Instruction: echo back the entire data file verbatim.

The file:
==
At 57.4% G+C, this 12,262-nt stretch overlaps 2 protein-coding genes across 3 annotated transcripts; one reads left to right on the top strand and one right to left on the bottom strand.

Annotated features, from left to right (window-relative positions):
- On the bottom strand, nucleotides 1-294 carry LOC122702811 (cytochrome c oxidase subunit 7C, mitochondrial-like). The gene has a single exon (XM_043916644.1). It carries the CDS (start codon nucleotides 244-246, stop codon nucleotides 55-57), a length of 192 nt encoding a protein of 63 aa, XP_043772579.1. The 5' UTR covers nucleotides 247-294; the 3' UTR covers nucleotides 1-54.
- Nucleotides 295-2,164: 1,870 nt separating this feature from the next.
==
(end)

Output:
At 57.4% G+C, this 12,262-nt stretch overlaps 2 protein-coding genes across 3 annotated transcripts; one reads left to right on the top strand and one right to left on the bottom strand.

Annotated features, from left to right (window-relative positions):
- On the bottom strand, nucleotides 1-294 carry LOC122702811 (cytochrome c oxidase subunit 7C, mitochondrial-like). The gene has a single exon (XM_043916644.1). It carries the CDS (start codon nucleotides 244-246, stop codon nucleotides 55-57), a length of 192 nt encoding a protein of 63 aa, XP_043772579.1. The 5' UTR covers nucleotides 247-294; the 3' UTR covers nucleotides 1-54.
- Nucleotides 295-2,164: 1,870 nt separating this feature from the next.